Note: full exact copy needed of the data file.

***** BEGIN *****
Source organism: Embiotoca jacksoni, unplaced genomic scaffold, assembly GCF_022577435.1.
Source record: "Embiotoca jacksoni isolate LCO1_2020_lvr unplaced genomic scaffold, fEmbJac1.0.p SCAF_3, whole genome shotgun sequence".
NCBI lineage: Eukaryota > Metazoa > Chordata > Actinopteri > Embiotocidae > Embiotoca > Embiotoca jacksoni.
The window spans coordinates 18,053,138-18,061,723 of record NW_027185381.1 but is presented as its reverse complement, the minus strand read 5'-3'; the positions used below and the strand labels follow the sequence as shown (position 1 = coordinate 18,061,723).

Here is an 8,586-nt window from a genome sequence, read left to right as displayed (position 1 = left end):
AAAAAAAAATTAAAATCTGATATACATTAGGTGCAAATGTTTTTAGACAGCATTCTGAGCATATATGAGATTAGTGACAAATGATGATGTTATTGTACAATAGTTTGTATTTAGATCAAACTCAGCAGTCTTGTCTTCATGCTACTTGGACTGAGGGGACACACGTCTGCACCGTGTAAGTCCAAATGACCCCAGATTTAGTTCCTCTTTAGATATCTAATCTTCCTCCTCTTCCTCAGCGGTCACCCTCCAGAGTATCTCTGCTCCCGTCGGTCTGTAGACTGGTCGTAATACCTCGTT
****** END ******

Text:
Source organism: Embiotoca jacksoni, unplaced genomic scaffold, assembly GCF_022577435.1.
Source record: "Embiotoca jacksoni isolate LCO1_2020_lvr unplaced genomic scaffold, fEmbJac1.0.p SCAF_3, whole genome shotgun sequence".
NCBI lineage: Eukaryota > Metazoa > Chordata > Actinopteri > Embiotocidae > Embiotoca > Embiotoca jacksoni.
The window spans coordinates 18,053,138-18,061,723 of record NW_027185381.1 but is presented as its reverse complement, the minus strand read 5'-3'; the positions used below and the strand labels follow the sequence as shown (position 1 = coordinate 18,061,723).

Here is an 8,586-nt window from a genome sequence, read left to right as displayed (position 1 = left end):
AAAAAAAAATTAAAATCTGATATACATTAGGTGCAAATGTTTTTAGACAGCATTCTGAGCATATATGAGATTAGTGACAAATGATGATGTTATTGTACAATAGTTTGTATTTAGATCAAACTCAGCAGTCTTGTCTTCATGCTACTTGGACTGAGGGGACACACGTCTGCACCGTGTAAGTCCAAATGACCCCAGATTTAGTTCCTCTTTAGATATCTAATCTTCCTCCTCTTCCTCAGCGGTCACCCTCCAGAGTATCTCTGCTCCCGTCGGTCTGTAGACTGGTCGTAATACCTCGTT